Chris Gardner grew up in a home where he witnessed his stepfather brutally abusing his mother and sisters. He was placed in foster care after his mother was arrested for trying to burn down the house with her abuser inside.
Despite that, Gardner grew up with dreams of becoming a doctor. When it didn’t work out, he took a job in medical sales in San Francisco, became a father and eventually wound up as a single dad, struggling to make ends meet as he cared for his young son. Gardner and his son would spend nearly a year on the streets, homeless and bouncing from shelter to shelter, sleeping on public transportation or in parks, until Gardner could get back on his feet.
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Eventually, Gardner acquired a spot in a trainee program at a stock brokerage firm, having no experience whatsoever in stocks. And the position paid no salary. But it started him down a path that would lead to him becoming CEO and founder of his own firm, which then grew into a multimillion-dollar corporation. He went on to fund a $50 million project in San Francisco creating low-income housing and employment opportunities in the area of the city where he was once homeless. He penned an autobiography that was made into a movie you may have heard of—The Pursuit of Happyness—where actor Will Smith depicted Gardner.
Some might say Gardner’s success in life was in spite of his upbringing, but others may argue the opposite—he and others like him with tumultuous childhoods may have become successful because of early challenges.
Do Challenges Create Drive?
In a story by Clinical Psychologist Meg Jay published in the Wall Street Journal last November, Jay detailed a study of 400 extraordinarily high achievers. When researchers looked at their lives, they found 75 percent of them had survived critical childhood challenges—perhaps better classified as traumas— including the loss of a parent, severe poverty or abuse.
Does that mean trauma is a good thing? No, not by a long stretch. Many times, trauma can result in lifelong negative consequences such as alcoholism, drug abuse, depression and chronic health conditions. But what some studies show, say psychologists, is that in some cases, trauma can also result in early—though difficult—lessons in resiliency. The key is to help children see that.
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“There is growing evidence that in middle and high school kids, character strengths are a reflection of their environment. You can’t teach character by just telling kids to be more confident or self-assured or have more intellectual courage. The way kids learn that is by continually being compelled and supported to accept risks and challenges,” says clinical psychologist and author Mark J. Luciano. Ph.D.
Of course, the key word here is “supported.” With solid adult support following trauma, kids can build strong senses of self that will help propel them through future challenges. Without that support, this unrelenting drive could be less about success and more about validation, says psychotherapist Sara Stanizai, owner of Prospect Therapy in Long Beach, California.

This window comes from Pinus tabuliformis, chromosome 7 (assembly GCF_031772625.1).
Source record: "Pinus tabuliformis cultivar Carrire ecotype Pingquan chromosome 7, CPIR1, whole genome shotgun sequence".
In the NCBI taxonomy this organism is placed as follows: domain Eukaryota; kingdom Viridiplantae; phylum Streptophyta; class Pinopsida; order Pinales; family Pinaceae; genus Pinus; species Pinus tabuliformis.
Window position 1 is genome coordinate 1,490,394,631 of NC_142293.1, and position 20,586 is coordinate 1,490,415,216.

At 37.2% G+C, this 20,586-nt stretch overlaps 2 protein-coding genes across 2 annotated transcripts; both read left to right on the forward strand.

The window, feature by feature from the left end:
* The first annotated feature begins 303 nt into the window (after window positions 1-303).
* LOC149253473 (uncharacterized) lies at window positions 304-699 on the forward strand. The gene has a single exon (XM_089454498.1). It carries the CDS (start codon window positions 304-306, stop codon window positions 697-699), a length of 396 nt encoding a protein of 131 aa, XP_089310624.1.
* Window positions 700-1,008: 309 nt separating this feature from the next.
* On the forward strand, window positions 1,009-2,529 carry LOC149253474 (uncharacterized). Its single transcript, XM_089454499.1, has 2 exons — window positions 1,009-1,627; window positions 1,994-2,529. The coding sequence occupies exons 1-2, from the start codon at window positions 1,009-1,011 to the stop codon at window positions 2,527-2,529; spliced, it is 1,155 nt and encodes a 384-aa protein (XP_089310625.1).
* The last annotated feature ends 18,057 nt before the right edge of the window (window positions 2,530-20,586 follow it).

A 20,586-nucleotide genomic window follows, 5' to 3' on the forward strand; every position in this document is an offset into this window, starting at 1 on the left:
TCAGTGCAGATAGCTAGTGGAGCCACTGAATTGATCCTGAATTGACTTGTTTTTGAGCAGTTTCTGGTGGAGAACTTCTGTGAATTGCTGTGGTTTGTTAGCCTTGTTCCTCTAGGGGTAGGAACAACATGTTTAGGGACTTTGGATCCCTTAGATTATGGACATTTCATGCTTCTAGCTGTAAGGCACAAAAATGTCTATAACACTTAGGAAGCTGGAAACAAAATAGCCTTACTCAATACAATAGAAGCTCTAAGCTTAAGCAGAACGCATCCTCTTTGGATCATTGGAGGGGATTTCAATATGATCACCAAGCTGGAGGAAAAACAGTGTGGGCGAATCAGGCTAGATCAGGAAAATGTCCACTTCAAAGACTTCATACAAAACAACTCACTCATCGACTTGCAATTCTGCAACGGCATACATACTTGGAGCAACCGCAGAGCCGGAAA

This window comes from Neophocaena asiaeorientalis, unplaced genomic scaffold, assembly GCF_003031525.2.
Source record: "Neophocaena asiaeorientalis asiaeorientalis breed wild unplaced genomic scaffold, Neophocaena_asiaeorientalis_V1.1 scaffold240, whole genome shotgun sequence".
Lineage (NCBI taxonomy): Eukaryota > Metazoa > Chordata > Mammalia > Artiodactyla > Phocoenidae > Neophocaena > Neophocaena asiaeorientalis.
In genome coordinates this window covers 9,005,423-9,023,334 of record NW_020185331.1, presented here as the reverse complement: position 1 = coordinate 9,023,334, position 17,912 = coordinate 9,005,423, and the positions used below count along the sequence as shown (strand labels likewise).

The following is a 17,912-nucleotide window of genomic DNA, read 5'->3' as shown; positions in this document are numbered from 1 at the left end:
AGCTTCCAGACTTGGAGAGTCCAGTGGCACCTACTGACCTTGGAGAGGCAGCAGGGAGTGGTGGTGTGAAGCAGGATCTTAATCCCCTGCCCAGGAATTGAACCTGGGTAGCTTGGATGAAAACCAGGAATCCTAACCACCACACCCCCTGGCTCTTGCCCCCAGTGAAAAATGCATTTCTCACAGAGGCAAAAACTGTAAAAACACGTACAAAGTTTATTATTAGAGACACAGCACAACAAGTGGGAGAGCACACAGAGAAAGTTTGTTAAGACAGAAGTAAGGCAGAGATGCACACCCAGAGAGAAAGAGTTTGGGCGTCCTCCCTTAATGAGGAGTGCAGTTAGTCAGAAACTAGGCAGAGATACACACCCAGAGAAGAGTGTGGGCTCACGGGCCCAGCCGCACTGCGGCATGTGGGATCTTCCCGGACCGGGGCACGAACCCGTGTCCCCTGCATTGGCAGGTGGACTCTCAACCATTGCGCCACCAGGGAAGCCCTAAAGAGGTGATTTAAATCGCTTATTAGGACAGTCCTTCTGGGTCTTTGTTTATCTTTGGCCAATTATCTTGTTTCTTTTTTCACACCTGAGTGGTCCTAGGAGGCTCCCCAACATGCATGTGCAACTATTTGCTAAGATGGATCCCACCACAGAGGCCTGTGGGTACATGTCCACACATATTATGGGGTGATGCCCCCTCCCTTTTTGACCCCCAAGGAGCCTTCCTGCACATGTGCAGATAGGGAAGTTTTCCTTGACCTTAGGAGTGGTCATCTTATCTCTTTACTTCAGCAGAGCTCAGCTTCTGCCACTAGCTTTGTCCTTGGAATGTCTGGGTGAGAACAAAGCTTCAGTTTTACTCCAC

“As children, many high achievers lacked recognition, or they received it in limited circumstances such as getting good grades, achieving in sports or securing social status. On the surface it appears that they are very successful, but internally, they feel impostor syndrome because that praise hasn't been internalized,” says Stanizai who specializes in treating high-functioning anxiety and depression among first-generation Americans and the LGBTQ+ community.
“For first-generation Americans, this feeling is often exacerbated by the expectations of achievement related to being the first in their family to come of age in the U.S.,” says Stanizai. “These individuals didn't come here by accident, so there is a lot at stake.”
But as Luciano says, if a child is able to meet and overcome challenges, “the result is often … ultimate success in later life.”
Luckily, this is possible with mentors, often found in advocates when the protective parent reaches out to a domestic violence nonprofit for help. Advocates, support groups, counselors—these avenues can all provide the support children need to realize their own resiliency, and that life can get better.
A new pilot program is currently in the works from the Childhood Domestic Violence Association (CDVA) training domestic violence advocates how to work with children who have lived with childhood domestic violence. Called Resiliency Focused Mentoring Training, CDVA combined neuroscience and psychology to find the best way to teach ongoing resilience in children so that they may overcome the trauma that was once believed to be hard-wired into their brains.
For tips on supporting kids who have lived through abuse, read “How to Help Children Find Their Courage Again After Trauma.”
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